When we got to Las Vegas, my mom wanted to tan. I felt like a fool, reclining poolside in hats and sarongs and SPF 45, putting as much distance between me and the devil sky as I could.
The image of my mother in her thirties is her on a brown beach towel, draped across an aluminum-framed plastic-laced lawn chair. I, barely five, would chastise her that skin cancer would kill her early, and she’d read in the sun.
The desert sun is not like the saccharine sun of the northeast, to be treasured in its rarity. It is not the daffodil Disney sun of the South. It is a desiccating dust like white gold, that infiltrates every crevice, even inside drawers within the house, irradiating, ultraviolet. It gets inside the mind, swirling like a desert snow globe. It leeches all water, it wrings out trees and earth and skin. It hides in the bottoms of earthenware pots, unused since last season, keeping house with silverfish, familiar and faint like last night’s dream.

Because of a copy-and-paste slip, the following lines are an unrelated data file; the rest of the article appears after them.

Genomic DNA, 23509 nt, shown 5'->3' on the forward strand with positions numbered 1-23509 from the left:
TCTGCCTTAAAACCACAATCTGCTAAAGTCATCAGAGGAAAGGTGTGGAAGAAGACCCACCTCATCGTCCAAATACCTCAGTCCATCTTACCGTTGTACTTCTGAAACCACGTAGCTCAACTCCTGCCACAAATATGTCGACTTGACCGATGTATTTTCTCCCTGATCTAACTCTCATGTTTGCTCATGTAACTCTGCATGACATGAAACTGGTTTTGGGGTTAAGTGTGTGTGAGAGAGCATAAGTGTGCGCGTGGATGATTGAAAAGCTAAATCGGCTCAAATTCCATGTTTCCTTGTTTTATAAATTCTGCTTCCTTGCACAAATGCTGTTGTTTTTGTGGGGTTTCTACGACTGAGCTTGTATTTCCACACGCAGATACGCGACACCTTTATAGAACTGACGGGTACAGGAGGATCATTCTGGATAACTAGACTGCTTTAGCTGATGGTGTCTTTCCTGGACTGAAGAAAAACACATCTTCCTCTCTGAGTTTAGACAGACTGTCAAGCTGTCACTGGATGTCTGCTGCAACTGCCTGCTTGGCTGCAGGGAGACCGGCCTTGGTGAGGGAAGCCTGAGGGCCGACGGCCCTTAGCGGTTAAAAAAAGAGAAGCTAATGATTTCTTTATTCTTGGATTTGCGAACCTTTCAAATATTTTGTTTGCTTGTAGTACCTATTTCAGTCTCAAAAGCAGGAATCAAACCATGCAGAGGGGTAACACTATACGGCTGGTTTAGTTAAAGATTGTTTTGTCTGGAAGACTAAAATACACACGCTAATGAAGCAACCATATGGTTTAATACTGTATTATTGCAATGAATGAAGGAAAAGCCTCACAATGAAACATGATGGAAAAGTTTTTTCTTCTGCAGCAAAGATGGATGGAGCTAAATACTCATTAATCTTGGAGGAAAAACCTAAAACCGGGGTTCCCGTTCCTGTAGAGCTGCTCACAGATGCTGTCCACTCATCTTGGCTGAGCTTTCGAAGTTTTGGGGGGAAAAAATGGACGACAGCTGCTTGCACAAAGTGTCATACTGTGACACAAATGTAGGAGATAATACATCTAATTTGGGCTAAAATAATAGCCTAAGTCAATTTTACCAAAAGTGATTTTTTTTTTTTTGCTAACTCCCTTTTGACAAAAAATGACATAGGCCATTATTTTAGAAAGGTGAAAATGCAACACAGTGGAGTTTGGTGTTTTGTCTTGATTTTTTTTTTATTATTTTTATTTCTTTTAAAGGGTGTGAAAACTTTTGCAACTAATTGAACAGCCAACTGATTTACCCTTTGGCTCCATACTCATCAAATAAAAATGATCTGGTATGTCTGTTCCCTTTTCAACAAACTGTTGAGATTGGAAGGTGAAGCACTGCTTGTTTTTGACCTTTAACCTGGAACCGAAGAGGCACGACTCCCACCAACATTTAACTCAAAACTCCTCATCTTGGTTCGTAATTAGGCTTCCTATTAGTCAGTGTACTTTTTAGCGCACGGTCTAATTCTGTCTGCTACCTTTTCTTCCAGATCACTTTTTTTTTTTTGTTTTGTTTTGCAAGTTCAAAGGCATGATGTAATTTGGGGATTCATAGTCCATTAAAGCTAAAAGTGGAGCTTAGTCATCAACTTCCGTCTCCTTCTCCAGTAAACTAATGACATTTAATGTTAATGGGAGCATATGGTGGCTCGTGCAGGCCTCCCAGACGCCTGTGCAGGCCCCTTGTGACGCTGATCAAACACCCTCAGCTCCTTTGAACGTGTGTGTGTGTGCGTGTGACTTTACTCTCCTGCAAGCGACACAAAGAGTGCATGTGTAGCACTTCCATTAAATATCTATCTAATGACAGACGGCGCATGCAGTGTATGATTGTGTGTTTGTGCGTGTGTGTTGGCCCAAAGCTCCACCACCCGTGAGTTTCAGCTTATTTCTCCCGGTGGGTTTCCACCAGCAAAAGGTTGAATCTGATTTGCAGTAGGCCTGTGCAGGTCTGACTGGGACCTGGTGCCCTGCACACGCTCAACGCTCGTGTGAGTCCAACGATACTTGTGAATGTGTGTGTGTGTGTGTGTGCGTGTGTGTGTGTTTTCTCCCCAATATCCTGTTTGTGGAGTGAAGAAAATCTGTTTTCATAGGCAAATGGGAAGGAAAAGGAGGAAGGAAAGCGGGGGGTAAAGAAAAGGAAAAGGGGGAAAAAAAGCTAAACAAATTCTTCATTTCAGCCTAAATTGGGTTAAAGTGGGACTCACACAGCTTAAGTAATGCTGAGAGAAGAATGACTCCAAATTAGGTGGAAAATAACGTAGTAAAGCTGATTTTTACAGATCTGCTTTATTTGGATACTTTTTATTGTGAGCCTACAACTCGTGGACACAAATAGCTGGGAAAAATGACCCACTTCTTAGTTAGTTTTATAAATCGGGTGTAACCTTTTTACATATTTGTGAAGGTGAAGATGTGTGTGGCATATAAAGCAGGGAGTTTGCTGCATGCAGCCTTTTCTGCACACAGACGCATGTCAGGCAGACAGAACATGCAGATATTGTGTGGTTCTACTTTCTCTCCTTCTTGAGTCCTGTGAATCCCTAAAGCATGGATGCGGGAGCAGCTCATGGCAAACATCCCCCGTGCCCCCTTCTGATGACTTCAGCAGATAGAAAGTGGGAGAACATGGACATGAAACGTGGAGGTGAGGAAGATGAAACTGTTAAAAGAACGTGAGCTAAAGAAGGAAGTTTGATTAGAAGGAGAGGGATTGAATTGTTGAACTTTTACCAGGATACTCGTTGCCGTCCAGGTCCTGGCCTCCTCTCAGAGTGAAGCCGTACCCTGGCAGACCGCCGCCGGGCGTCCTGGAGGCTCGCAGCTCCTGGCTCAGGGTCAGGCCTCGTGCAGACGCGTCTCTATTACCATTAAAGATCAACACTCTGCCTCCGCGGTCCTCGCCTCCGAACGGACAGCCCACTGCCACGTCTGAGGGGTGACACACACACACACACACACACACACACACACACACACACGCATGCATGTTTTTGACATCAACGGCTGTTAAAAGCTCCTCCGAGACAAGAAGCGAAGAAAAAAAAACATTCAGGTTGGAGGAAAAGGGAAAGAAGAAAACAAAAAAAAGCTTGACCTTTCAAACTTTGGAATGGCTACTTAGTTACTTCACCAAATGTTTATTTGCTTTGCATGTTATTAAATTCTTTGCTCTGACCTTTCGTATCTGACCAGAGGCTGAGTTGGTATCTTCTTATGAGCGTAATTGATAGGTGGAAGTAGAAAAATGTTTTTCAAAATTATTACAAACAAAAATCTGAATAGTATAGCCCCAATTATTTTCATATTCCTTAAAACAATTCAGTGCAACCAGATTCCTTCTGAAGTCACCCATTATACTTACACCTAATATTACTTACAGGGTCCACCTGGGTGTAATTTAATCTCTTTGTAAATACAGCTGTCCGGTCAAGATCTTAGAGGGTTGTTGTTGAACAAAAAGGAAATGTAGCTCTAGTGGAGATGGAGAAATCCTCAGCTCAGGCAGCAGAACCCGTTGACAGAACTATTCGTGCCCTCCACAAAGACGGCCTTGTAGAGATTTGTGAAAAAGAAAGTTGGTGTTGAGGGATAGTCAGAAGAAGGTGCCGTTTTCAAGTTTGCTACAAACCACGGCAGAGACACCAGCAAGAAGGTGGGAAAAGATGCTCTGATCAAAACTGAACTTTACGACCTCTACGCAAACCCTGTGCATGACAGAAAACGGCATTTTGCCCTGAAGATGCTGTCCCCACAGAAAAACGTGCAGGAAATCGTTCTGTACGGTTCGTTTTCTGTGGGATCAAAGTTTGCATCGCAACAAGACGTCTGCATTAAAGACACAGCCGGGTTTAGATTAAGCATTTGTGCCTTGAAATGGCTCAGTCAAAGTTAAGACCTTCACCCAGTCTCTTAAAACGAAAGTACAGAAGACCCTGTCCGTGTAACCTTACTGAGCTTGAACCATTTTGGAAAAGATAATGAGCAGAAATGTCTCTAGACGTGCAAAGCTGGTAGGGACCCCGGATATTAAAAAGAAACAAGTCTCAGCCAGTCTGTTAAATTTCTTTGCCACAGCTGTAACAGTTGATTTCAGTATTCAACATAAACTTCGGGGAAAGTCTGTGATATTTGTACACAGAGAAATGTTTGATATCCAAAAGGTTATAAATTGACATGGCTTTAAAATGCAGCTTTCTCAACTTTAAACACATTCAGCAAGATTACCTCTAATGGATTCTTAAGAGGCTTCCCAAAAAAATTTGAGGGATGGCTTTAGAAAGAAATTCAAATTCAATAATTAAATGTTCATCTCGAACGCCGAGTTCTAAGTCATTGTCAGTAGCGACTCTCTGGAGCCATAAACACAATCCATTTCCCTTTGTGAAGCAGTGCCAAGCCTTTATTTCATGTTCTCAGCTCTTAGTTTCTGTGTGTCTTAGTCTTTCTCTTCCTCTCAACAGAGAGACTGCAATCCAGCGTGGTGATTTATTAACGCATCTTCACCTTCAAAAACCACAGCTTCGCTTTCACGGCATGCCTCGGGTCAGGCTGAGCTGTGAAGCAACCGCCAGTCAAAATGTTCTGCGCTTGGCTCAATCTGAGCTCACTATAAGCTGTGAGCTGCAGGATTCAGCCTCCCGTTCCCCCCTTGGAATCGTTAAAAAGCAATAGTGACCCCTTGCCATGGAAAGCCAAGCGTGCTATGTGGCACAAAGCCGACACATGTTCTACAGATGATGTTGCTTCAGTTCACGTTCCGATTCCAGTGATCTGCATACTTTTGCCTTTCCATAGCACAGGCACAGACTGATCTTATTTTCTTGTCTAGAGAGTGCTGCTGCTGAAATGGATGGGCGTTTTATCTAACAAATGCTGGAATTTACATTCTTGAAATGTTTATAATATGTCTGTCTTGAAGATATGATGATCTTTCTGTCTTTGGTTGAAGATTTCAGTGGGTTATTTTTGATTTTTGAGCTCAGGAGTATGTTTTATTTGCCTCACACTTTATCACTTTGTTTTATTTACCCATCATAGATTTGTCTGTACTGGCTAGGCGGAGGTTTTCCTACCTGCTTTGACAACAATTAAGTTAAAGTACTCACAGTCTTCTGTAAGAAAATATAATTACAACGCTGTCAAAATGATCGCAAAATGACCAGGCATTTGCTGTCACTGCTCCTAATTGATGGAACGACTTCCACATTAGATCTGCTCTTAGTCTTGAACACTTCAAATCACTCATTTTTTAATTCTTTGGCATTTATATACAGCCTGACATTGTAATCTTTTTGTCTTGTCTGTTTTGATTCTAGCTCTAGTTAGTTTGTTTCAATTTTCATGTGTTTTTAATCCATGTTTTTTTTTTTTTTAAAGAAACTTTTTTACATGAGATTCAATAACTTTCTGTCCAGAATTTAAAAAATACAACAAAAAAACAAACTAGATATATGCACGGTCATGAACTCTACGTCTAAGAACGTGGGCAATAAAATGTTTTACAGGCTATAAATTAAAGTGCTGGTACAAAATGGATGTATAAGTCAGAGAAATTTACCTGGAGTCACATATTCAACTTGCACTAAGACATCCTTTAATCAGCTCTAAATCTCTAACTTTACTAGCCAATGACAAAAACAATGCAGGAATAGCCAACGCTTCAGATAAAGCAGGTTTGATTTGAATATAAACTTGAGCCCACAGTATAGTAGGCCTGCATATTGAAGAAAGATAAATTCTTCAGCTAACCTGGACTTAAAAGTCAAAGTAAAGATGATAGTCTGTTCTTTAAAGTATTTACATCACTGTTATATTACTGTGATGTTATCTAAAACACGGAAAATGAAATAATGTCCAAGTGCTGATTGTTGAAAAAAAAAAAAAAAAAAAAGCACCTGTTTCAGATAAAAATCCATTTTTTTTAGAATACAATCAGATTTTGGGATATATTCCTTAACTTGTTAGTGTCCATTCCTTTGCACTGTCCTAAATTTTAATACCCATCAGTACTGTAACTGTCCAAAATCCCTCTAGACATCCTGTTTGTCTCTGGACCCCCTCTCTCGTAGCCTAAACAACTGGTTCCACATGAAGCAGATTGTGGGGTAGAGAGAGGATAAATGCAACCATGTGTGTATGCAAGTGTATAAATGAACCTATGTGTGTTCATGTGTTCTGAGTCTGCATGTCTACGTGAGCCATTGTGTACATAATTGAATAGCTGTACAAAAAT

When we got to Las Vegas, my mom wanted to tan. I felt like a fool, for even in my first day in the desert, I sensed the utter redundancy of tanning in this place, like reading Sartre in space, like oxygen on a plane.